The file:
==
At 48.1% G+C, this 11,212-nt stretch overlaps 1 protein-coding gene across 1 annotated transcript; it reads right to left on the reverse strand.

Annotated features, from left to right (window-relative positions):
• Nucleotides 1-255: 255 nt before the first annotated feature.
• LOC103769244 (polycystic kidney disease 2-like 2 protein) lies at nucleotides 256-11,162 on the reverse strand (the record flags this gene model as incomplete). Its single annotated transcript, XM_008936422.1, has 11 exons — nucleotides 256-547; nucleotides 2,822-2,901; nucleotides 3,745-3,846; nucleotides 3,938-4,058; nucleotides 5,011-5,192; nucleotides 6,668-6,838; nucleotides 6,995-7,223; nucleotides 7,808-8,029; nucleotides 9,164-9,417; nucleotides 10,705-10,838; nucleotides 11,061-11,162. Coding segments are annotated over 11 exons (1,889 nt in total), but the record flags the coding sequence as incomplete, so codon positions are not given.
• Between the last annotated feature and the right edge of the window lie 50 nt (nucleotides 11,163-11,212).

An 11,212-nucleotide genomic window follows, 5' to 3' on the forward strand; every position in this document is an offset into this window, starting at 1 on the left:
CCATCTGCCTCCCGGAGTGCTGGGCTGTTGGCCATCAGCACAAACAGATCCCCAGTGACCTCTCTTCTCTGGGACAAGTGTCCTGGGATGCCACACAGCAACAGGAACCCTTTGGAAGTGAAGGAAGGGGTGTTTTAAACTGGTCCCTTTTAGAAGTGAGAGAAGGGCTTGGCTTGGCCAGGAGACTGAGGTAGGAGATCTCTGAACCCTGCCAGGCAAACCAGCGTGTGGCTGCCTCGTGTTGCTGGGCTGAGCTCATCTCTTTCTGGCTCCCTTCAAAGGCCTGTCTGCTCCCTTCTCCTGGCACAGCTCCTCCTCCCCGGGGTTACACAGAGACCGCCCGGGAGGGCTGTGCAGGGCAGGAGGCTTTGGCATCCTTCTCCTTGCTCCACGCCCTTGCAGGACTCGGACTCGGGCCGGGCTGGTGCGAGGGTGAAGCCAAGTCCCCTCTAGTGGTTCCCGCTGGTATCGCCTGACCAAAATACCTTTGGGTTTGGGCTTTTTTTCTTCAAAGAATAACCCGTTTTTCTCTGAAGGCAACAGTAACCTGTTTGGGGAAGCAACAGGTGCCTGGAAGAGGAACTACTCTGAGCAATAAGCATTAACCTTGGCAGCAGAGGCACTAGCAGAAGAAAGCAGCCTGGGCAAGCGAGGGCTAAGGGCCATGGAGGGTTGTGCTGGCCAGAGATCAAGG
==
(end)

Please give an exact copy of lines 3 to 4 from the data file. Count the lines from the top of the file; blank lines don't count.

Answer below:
• Nucleotides 1-255: 255 nt before the first annotated feature.
• LOC103769244 (polycystic kidney disease 2-like 2 protein) lies at nucleotides 256-11,162 on the reverse strand (the record flags this gene model as incomplete). Its single annotated transcript, XM_008936422.1, has 11 exons — nucleotides 256-547; nucleotides 2,822-2,901; nucleotides 3,745-3,846; nucleotides 3,938-4,058; nucleotides 5,011-5,192; nucleotides 6,668-6,838; nucleotides 6,995-7,223; nucleotides 7,808-8,029; nucleotides 9,164-9,417; nucleotides 10,705-10,838; nucleotides 11,061-11,162. Coding segments are annotated over 11 exons (1,889 nt in total), but the record flags the coding sequence as incomplete, so codon positions are not given.